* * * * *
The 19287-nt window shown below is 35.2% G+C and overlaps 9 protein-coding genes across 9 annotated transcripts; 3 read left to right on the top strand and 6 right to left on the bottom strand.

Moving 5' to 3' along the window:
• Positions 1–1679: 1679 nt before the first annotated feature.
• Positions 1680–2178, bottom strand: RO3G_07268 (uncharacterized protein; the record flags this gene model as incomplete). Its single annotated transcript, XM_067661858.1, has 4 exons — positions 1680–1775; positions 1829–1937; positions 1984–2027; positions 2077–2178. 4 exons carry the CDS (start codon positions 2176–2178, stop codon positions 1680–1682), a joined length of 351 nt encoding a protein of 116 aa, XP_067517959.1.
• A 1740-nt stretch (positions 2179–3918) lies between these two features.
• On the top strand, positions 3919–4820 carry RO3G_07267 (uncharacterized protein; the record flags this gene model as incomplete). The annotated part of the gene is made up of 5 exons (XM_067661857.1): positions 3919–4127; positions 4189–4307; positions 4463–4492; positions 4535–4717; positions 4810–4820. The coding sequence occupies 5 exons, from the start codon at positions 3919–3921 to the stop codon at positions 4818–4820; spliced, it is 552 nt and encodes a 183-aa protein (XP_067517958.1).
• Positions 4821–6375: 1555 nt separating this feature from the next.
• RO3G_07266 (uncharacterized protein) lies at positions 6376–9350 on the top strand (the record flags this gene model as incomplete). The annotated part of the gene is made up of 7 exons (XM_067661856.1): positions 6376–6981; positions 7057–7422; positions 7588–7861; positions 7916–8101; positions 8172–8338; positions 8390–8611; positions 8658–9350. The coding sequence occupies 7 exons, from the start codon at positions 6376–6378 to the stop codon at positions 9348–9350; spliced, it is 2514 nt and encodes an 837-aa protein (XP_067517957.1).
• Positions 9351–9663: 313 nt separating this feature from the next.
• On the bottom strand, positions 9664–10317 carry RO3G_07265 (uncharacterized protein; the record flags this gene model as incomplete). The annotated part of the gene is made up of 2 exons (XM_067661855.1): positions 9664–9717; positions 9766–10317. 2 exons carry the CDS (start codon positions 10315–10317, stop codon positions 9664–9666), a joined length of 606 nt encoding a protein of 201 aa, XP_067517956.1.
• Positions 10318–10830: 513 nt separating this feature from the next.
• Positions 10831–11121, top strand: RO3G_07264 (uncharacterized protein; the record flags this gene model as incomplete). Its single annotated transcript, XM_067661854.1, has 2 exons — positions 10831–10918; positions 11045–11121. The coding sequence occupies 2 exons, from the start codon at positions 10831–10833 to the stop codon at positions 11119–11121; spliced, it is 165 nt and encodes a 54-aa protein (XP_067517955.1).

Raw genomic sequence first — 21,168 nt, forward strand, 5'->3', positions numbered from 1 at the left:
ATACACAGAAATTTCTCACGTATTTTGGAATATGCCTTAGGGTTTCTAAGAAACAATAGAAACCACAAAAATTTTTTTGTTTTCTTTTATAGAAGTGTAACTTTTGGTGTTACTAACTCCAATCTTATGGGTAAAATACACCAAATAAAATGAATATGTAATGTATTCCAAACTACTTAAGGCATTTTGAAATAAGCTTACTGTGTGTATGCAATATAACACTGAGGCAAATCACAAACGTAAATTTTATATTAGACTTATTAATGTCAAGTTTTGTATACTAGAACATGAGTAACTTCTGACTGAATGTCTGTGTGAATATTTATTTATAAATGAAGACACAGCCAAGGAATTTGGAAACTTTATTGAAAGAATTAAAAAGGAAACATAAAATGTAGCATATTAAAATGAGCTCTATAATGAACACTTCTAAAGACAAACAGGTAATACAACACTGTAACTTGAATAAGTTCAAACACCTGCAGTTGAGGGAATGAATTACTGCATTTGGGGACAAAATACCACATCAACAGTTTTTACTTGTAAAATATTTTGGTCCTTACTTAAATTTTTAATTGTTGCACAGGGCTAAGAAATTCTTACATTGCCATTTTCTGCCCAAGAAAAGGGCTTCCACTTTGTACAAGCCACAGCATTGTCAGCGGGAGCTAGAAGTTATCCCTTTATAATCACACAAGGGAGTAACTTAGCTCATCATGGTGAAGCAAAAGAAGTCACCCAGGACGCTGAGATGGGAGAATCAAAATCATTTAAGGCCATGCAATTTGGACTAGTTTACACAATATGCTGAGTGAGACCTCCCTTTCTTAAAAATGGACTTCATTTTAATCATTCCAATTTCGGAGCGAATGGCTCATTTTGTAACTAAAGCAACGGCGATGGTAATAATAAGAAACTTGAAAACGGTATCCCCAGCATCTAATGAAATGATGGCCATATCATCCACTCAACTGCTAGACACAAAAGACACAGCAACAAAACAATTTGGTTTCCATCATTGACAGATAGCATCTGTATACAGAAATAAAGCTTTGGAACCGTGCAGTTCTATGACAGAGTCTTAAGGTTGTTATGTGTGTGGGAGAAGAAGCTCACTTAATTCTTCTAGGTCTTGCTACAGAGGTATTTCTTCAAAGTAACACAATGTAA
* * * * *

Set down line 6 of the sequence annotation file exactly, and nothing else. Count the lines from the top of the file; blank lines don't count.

• On the top strand, positions 3919–4820 carry RO3G_07267 (uncharacterized protein; the record flags this gene model as incomplete). The annotated part of the gene is made up of 5 exons (XM_067661857.1): positions 3919–4127; positions 4189–4307; positions 4463–4492; positions 4535–4717; positions 4810–4820. The coding sequence occupies 5 exons, from the start codon at positions 3919–3921 to the stop codon at positions 4818–4820; spliced, it is 552 nt and encodes a 183-aa protein (XP_067517958.1).